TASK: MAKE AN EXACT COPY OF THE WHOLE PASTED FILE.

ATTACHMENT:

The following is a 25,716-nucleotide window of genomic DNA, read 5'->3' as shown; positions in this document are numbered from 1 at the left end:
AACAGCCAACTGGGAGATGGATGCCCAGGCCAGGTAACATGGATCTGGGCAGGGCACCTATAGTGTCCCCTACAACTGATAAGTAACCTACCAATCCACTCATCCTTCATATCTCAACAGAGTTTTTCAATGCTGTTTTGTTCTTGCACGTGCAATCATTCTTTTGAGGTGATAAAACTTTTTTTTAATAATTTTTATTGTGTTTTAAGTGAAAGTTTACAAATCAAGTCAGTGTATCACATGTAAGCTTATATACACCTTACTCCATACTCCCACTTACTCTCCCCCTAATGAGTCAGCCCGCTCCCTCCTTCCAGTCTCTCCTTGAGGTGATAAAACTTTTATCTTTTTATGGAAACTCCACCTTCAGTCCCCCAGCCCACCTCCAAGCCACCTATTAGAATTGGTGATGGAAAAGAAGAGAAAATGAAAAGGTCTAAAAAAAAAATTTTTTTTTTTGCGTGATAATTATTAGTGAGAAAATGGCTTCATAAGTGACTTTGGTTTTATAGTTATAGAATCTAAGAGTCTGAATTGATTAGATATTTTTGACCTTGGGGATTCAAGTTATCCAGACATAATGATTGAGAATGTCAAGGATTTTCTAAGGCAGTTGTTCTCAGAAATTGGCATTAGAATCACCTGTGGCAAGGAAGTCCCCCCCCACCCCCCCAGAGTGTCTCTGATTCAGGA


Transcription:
The following is a 25,716-nucleotide window of genomic DNA, read 5'->3' as shown; positions in this document are numbered from 1 at the left end:
AACAGCCAACTGGGAGATGGATGCCCAGGCCAGGTAACATGGATCTGGGCAGGGCACCTATAGTGTCCCCTACAACTGATAAGTAACCTACCAATCCACTCATCCTTCATATCTCAACAGAGTTTTTCAATGCTGTTTTGTTCTTGCACGTGCAATCATTCTTTTGAGGTGATAAAACTTTTTTTTAATAATTTTTATTGTGTTTTAAGTGAAAGTTTACAAATCAAGTCAGTGTATCACATGTAAGCTTATATACACCTTACTCCATACTCCCACTTACTCTCCCCCTAATGAGTCAGCCCGCTCCCTCCTTCCAGTCTCTCCTTGAGGTGATAAAACTTTTATCTTTTTATGGAAACTCCACCTTCAGTCCCCCAGCCCACCTCCAAGCCACCTATTAGAATTGGTGATGGAAAAGAAGAGAAAATGAAAAGGTCTAAAAAAAAAATTTTTTTTTTTGCGTGATAATTATTAGTGAGAAAATGGCTTCATAAGTGACTTTGGTTTTATAGTTATAGAATCTAAGAGTCTGAATTGATTAGATATTTTTGACCTTGGGGATTCAAGTTATCCAGACATAATGATTGAGAATGTCAAGGATTTTCTAAGGCAGTTGTTCTCAGAAATTGGCATTAGAATCACCTGTGGCAAGGAAGTCCCCCCCCACCCCCCCAGAGTGTCTCTGATTCAGGA